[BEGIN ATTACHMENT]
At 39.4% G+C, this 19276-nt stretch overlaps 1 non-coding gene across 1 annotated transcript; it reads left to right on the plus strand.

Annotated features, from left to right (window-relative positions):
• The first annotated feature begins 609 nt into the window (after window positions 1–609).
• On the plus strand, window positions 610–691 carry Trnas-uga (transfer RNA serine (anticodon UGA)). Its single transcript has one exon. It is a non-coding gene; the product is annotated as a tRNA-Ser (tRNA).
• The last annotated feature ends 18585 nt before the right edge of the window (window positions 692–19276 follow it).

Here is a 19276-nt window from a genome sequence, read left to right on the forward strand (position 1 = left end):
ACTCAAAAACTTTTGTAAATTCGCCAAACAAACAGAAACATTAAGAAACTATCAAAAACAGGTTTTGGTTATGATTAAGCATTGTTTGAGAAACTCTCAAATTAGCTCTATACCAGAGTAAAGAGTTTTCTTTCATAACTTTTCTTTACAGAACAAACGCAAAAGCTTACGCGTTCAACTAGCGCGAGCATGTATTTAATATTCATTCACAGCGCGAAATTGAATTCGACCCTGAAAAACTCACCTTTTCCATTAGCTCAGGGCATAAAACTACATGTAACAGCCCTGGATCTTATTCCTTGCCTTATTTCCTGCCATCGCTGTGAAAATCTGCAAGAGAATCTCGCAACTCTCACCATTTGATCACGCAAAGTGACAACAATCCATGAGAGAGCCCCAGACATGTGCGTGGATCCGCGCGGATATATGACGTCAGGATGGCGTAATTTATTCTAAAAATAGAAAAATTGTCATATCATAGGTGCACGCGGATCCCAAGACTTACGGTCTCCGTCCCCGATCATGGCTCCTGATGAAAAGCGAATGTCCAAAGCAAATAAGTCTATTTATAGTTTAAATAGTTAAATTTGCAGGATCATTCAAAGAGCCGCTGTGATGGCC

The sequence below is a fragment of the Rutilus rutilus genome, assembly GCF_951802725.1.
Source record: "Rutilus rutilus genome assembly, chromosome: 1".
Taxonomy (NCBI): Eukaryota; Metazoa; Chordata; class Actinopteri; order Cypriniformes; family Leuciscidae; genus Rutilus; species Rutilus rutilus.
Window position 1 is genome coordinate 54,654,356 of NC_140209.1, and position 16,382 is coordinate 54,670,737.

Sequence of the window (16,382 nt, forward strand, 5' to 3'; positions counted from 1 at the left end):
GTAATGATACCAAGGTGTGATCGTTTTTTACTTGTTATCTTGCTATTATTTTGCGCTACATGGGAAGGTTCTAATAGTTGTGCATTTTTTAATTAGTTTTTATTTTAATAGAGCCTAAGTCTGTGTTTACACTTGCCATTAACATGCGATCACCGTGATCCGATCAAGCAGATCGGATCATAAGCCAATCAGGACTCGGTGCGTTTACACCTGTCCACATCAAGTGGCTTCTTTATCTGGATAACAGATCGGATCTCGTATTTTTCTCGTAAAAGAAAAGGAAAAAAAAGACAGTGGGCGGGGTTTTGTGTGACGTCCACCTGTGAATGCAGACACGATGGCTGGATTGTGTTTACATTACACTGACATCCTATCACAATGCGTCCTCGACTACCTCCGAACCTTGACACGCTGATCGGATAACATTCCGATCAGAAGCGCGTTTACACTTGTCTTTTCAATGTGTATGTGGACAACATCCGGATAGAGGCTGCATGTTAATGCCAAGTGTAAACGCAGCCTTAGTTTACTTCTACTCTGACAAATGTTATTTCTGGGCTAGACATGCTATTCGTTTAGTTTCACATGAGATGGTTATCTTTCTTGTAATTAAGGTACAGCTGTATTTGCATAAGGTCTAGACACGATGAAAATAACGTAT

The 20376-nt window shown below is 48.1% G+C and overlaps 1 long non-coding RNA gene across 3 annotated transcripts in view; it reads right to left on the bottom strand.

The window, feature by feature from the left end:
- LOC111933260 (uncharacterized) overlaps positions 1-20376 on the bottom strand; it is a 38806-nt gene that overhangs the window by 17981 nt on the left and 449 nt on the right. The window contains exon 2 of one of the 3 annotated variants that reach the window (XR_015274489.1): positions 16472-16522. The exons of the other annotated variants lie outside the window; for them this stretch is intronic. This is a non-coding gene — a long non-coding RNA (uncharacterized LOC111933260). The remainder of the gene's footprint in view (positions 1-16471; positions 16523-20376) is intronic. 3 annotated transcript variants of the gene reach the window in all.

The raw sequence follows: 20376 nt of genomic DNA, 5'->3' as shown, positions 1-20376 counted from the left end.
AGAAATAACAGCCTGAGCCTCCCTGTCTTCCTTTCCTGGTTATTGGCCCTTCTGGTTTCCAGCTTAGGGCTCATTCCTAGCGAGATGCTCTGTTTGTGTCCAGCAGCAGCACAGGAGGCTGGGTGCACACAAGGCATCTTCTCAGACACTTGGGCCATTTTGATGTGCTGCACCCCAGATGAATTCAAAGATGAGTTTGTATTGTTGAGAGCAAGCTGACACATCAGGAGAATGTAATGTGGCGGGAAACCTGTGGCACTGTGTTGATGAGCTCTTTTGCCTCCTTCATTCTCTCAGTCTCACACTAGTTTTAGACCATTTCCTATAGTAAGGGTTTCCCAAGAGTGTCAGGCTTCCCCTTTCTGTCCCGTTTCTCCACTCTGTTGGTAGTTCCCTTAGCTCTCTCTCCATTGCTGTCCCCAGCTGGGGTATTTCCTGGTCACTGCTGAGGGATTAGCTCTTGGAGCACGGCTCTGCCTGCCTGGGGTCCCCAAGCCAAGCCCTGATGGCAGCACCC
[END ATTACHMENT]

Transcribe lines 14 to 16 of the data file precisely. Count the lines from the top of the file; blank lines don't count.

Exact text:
The 20376-nt window shown below is 48.1% G+C and overlaps 1 long non-coding RNA gene across 3 annotated transcripts in view; it reads right to left on the bottom strand.

The window, feature by feature from the left end:
- LOC111933260 (uncharacterized) overlaps positions 1-20376 on the bottom strand; it is a 38806-nt gene that overhangs the window by 17981 nt on the left and 449 nt on the right. The window contains exon 2 of one of the 3 annotated variants that reach the window (XR_015274489.1): positions 16472-16522. The exons of the other annotated variants lie outside the window; for them this stretch is intronic. This is a non-coding gene — a long non-coding RNA (uncharacterized LOC111933260). The remainder of the gene's footprint in view (positions 1-16471; positions 16523-20376) is intronic. 3 annotated transcript variants of the gene reach the window in all.